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Immune Medicine in Action: How Adaptive Immunosequencing Helped Validate a Personalized Vaccine Trial in PDAC

Harlan Robins

Harlan Robins, PhD, Chief Scientific Officer and Co-founder

Over the past decade, the rapid advancement of immunotherapies has been revolutionary in several cancers. However, pancreatic ductal adenocarcinoma, or PDAC, has been described as a “cold tumor” where immunosuppression results in low T-cell infiltration and poor treatment responses to immunotherapy. PDAC is an aggressive form of cancer with an average 5-year survival rate of less than 10% and a nearly 90% rate of recurrence.

In a 2017 publication1, Dr. Vinod Balachandran, surgical oncologist at Memorial Sloan Kettering Cancer Center (MSKCC), worked with Adaptive to leverage our T-cell receptor beta (TCRB) sequencing assay on research that found long-term survivors of PDAC could mount spontaneous T-cell responses against tumor-specific neoantigens not shared among patients. From there, he hypothesized that personalized mRNA vaccines could provide clinical benefit.

Results from Balachandran’s Phase 1 study2 of a personalized mRNA vaccine were recently published in Nature, and demonstrated a potential breakthrough for PDAC treatment. Again, Adaptive Immunosequencing provided critical insight into the T-cell response elicited by the vaccine, and its correlation with delayed disease recurrence.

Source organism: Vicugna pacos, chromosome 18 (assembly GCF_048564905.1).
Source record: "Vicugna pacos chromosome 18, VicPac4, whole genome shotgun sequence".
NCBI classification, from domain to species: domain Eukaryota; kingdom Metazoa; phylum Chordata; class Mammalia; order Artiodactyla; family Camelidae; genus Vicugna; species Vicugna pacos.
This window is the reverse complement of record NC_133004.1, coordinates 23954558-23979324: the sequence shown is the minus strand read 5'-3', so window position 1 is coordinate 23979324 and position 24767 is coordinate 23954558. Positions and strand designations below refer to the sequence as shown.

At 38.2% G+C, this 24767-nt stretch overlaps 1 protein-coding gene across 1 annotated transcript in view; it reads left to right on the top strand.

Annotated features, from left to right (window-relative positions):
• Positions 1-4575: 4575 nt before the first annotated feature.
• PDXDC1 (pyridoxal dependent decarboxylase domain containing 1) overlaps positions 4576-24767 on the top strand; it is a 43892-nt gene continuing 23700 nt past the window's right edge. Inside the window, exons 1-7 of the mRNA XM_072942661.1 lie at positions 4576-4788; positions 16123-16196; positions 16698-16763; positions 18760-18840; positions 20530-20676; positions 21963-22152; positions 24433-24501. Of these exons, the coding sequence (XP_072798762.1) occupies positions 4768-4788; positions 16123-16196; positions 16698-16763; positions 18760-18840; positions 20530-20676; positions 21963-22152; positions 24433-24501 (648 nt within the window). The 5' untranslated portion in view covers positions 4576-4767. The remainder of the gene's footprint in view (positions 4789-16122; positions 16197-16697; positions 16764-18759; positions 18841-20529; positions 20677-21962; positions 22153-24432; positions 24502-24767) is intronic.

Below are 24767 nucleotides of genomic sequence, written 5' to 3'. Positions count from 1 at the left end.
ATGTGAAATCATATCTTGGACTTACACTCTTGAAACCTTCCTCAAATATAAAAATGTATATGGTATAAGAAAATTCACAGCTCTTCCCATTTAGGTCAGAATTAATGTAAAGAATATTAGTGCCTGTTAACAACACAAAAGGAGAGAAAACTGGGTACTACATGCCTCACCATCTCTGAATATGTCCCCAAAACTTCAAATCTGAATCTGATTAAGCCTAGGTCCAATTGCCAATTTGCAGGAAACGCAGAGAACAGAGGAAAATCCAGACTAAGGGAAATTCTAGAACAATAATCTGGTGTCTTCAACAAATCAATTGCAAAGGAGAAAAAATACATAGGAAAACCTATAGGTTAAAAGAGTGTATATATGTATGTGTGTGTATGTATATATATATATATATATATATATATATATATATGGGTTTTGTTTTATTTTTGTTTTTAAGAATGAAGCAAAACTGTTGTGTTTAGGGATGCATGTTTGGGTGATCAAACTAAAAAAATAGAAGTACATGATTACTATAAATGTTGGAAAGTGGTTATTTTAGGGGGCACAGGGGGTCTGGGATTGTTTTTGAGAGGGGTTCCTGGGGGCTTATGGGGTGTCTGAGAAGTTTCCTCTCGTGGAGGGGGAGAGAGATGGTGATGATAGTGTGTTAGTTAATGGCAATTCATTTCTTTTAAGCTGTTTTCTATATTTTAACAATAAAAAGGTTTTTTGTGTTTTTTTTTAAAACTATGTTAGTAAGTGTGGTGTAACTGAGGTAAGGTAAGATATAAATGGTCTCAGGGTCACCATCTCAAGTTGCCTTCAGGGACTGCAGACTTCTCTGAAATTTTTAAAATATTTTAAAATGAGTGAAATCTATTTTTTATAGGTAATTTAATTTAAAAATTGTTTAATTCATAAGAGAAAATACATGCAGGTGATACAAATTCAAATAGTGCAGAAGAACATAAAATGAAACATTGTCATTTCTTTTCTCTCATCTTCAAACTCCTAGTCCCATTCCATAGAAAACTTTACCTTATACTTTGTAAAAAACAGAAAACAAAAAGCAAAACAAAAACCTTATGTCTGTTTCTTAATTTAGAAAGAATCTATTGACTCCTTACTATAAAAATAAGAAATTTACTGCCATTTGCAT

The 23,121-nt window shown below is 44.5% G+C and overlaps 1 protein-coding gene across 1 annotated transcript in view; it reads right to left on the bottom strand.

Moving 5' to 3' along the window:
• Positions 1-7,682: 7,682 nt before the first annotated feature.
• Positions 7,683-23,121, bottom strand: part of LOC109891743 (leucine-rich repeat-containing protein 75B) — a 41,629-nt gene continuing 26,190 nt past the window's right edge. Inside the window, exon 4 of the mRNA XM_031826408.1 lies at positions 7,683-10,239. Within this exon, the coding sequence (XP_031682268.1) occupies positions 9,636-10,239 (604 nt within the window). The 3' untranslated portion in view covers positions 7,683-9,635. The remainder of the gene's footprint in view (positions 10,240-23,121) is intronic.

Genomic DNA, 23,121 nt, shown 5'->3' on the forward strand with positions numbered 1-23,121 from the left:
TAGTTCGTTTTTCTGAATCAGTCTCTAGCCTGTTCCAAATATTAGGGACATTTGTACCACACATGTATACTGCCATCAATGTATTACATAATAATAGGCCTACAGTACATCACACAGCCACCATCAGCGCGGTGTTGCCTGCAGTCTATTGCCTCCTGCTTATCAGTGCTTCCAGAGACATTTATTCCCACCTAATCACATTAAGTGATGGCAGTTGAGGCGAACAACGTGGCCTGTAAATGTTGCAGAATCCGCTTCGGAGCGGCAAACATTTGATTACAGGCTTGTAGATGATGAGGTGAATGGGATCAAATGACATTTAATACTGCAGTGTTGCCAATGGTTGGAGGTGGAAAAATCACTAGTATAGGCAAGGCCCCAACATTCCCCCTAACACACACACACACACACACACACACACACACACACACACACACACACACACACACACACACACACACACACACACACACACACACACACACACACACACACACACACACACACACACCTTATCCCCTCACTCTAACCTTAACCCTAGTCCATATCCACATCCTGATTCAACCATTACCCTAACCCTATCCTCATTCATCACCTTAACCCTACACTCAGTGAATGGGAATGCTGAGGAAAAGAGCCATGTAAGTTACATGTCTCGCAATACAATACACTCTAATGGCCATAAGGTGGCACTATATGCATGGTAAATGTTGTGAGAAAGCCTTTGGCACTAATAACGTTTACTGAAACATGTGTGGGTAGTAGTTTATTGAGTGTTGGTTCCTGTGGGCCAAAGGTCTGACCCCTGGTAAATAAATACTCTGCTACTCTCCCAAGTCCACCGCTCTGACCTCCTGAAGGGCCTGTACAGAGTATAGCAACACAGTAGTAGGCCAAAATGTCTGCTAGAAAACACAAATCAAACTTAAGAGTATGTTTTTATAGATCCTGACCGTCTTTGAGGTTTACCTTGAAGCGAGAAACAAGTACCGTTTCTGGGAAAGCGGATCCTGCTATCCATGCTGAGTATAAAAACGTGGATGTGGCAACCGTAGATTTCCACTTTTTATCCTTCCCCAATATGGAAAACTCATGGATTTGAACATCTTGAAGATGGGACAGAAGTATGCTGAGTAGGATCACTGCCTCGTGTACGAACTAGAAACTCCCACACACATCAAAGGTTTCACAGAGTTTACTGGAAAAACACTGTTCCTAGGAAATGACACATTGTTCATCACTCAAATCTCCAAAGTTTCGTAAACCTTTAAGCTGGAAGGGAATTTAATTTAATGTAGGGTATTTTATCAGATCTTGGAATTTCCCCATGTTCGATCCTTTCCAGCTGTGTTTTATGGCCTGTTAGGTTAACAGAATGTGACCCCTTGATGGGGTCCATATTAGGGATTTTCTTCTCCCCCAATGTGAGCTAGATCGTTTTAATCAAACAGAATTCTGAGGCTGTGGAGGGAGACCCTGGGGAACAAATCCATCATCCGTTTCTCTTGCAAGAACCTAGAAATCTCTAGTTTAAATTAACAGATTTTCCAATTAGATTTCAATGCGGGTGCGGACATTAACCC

T-Cell Clonal Expansion as a Potential Prognostic Biomarker

To investigate the diversity and specificity of T-cell clonal expansion generated by the mRNA vaccine, the study authors developed a mathematical method using Adaptive Immunosequencing that analyzed peripheral blood pre- and post-vaccination. They identified vaccine-induced expanded clones in 8 of 8 responders and 1 of 8 non-responders, serving as a potential prognostic biomarker of disease recurrence. Adaptive Immunosequencing provided a quantitative and molecular characterization of T-cell clones, allowing for identification of vaccine vs immune checkpoint inhibitor (ICI) expanded T cells and uncovering a T-cell response in a non-responder that was missed by ELISpot (a traditional functional assay).  

About the Study

Balachandran and his team of MSKCC researchers shipped samples of PDAC patient tumors to scientists at BioNTech and Genentech. The tumors were sequenced to identify individual patient neoantigens to create a patient-specific vaccine, autogene cevumeran.

The vaccine was given in combination with an ICI and chemotherapy after surgery. At 18-months median follow-up, half of those treated (eight patients) who had T-cell responses to autogene cevumeran were recurrence-free, with a significantly longer recurrence-free survival compared to 13.4 months median in eight non-responders. 

A Critical Tool in Drug Development

This study highlights how Adaptive Immunosequencing can assess response and provide quantitative data to inform the development of new vaccines that can have significant impact on patient lives. This is the power of Immune Medicine in action.



References:

  1. Balachandran VP, Leach SD, et al. Identification of unique neoantigen qualities in long-term survivors of pancreatic cancer. Nature (2017)
  2. Rojas LA, Balachandran VP, et al. Personalized RNA neoantigen vaccines stimulate T cells in pancreatic cancer. Nature (2023)

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